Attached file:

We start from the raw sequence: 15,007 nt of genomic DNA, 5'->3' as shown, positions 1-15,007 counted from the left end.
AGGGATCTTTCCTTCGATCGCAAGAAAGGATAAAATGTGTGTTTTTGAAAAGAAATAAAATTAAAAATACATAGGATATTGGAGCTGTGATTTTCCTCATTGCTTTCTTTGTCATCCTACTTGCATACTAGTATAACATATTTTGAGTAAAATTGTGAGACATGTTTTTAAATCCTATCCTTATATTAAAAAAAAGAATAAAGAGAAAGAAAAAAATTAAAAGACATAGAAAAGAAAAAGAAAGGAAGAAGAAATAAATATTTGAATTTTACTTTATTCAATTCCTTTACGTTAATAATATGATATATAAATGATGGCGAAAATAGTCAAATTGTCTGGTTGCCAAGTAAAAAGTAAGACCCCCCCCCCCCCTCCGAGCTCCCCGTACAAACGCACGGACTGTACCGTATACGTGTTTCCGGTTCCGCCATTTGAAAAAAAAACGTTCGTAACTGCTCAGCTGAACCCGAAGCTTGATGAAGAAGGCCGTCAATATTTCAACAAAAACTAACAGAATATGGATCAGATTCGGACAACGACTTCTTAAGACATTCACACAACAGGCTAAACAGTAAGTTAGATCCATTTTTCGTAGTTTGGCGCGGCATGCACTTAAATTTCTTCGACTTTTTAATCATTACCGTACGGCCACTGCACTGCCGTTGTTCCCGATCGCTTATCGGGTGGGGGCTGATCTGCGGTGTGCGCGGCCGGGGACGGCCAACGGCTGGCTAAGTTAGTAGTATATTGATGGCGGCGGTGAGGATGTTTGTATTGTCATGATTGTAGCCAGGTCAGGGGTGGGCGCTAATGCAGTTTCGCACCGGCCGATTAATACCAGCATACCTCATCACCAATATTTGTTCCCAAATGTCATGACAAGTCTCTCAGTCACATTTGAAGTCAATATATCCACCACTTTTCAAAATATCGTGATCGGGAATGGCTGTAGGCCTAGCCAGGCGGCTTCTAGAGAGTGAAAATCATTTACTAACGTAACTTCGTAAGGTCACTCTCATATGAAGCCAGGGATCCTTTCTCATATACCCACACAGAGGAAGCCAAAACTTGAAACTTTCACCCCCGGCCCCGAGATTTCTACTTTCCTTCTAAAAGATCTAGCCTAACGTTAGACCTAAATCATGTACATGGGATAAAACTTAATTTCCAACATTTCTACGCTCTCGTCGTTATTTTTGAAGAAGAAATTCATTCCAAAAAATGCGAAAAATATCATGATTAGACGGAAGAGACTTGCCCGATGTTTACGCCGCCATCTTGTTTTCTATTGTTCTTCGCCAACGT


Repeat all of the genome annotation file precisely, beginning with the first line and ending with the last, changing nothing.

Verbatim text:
We start from the raw sequence: 15,007 nt of genomic DNA, 5'->3' as shown, positions 1-15,007 counted from the left end.
AGGGATCTTTCCTTCGATCGCAAGAAAGGATAAAATGTGTGTTTTTGAAAAGAAATAAAATTAAAAATACATAGGATATTGGAGCTGTGATTTTCCTCATTGCTTTCTTTGTCATCCTACTTGCATACTAGTATAACATATTTTGAGTAAAATTGTGAGACATGTTTTTAAATCCTATCCTTATATTAAAAAAAAGAATAAAGAGAAAGAAAAAAATTAAAAGACATAGAAAAGAAAAAGAAAGGAAGAAGAAATAAATATTTGAATTTTACTTTATTCAATTCCTTTACGTTAATAATATGATATATAAATGATGGCGAAAATAGTCAAATTGTCTGGTTGCCAAGTAAAAAGTAAGACCCCCCCCCCCCCTCCGAGCTCCCCGTACAAACGCACGGACTGTACCGTATACGTGTTTCCGGTTCCGCCATTTGAAAAAAAAACGTTCGTAACTGCTCAGCTGAACCCGAAGCTTGATGAAGAAGGCCGTCAATATTTCAACAAAAACTAACAGAATATGGATCAGATTCGGACAACGACTTCTTAAGACATTCACACAACAGGCTAAACAGTAAGTTAGATCCATTTTTCGTAGTTTGGCGCGGCATGCACTTAAATTTCTTCGACTTTTTAATCATTACCGTACGGCCACTGCACTGCCGTTGTTCCCGATCGCTTATCGGGTGGGGGCTGATCTGCGGTGTGCGCGGCCGGGGACGGCCAACGGCTGGCTAAGTTAGTAGTATATTGATGGCGGCGGTGAGGATGTTTGTATTGTCATGATTGTAGCCAGGTCAGGGGTGGGCGCTAATGCAGTTTCGCACCGGCCGATTAATACCAGCATACCTCATCACCAATATTTGTTCCCAAATGTCATGACAAGTCTCTCAGTCACATTTGAAGTCAATATATCCACCACTTTTCAAAATATCGTGATCGGGAATGGCTGTAGGCCTAGCCAGGCGGCTTCTAGAGAGTGAAAATCATTTACTAACGTAACTTCGTAAGGTCACTCTCATATGAAGCCAGGGATCCTTTCTCATATACCCACACAGAGGAAGCCAAAACTTGAAACTTTCACCCCCGGCCCCGAGATTTCTACTTTCCTTCTAAAAGATCTAGCCTAACGTTAGACCTAAATCATGTACATGGGATAAAACTTAATTTCCAACATTTCTACGCTCTCGTCGTTATTTTTGAAGAAGAAATTCATTCCAAAAAATGCGAAAAATATCATGATTAGACGGAAGAGACTTGCCCGATGTTTACGCCGCCATCTTGTTTTCTATTGTTCTTCGCCAACGT